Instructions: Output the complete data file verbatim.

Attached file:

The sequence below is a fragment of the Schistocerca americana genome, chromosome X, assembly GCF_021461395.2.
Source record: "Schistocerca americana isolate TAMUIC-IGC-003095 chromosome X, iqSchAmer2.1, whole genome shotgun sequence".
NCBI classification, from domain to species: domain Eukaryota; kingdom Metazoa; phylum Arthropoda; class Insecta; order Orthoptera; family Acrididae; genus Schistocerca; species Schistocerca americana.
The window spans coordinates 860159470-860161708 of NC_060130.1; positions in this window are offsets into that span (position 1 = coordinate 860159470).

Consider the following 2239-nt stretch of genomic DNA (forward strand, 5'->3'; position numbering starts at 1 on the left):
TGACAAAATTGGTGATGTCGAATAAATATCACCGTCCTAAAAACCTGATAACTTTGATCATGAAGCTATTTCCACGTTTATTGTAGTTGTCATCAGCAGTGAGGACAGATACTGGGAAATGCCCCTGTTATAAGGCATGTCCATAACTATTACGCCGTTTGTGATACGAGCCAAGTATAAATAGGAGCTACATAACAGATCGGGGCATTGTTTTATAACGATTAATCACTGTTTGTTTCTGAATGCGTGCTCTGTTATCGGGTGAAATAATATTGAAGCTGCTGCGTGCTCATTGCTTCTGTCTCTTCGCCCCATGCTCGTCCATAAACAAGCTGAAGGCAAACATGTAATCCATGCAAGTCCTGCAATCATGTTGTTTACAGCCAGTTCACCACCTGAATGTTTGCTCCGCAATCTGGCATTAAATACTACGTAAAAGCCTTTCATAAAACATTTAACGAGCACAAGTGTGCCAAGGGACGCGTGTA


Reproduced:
The sequence below is a fragment of the Schistocerca americana genome, chromosome X, assembly GCF_021461395.2.
Source record: "Schistocerca americana isolate TAMUIC-IGC-003095 chromosome X, iqSchAmer2.1, whole genome shotgun sequence".
NCBI classification, from domain to species: domain Eukaryota; kingdom Metazoa; phylum Arthropoda; class Insecta; order Orthoptera; family Acrididae; genus Schistocerca; species Schistocerca americana.
The window spans coordinates 860159470-860161708 of NC_060130.1; positions in this window are offsets into that span (position 1 = coordinate 860159470).

Consider the following 2239-nt stretch of genomic DNA (forward strand, 5'->3'; position numbering starts at 1 on the left):
TGACAAAATTGGTGATGTCGAATAAATATCACCGTCCTAAAAACCTGATAACTTTGATCATGAAGCTATTTCCACGTTTATTGTAGTTGTCATCAGCAGTGAGGACAGATACTGGGAAATGCCCCTGTTATAAGGCATGTCCATAACTATTACGCCGTTTGTGATACGAGCCAAGTATAAATAGGAGCTACATAACAGATCGGGGCATTGTTTTATAACGATTAATCACTGTTTGTTTCTGAATGCGTGCTCTGTTATCGGGTGAAATAATATTGAAGCTGCTGCGTGCTCATTGCTTCTGTCTCTTCGCCCCATGCTCGTCCATAAACAAGCTGAAGGCAAACATGTAATCCATGCAAGTCCTGCAATCATGTTGTTTACAGCCAGTTCACCACCTGAATGTTTGCTCCGCAATCTGGCATTAAATACTACGTAAAAGCCTTTCATAAAACATTTAACGAGCACAAGTGTGCCAAGGGACGCGTGTA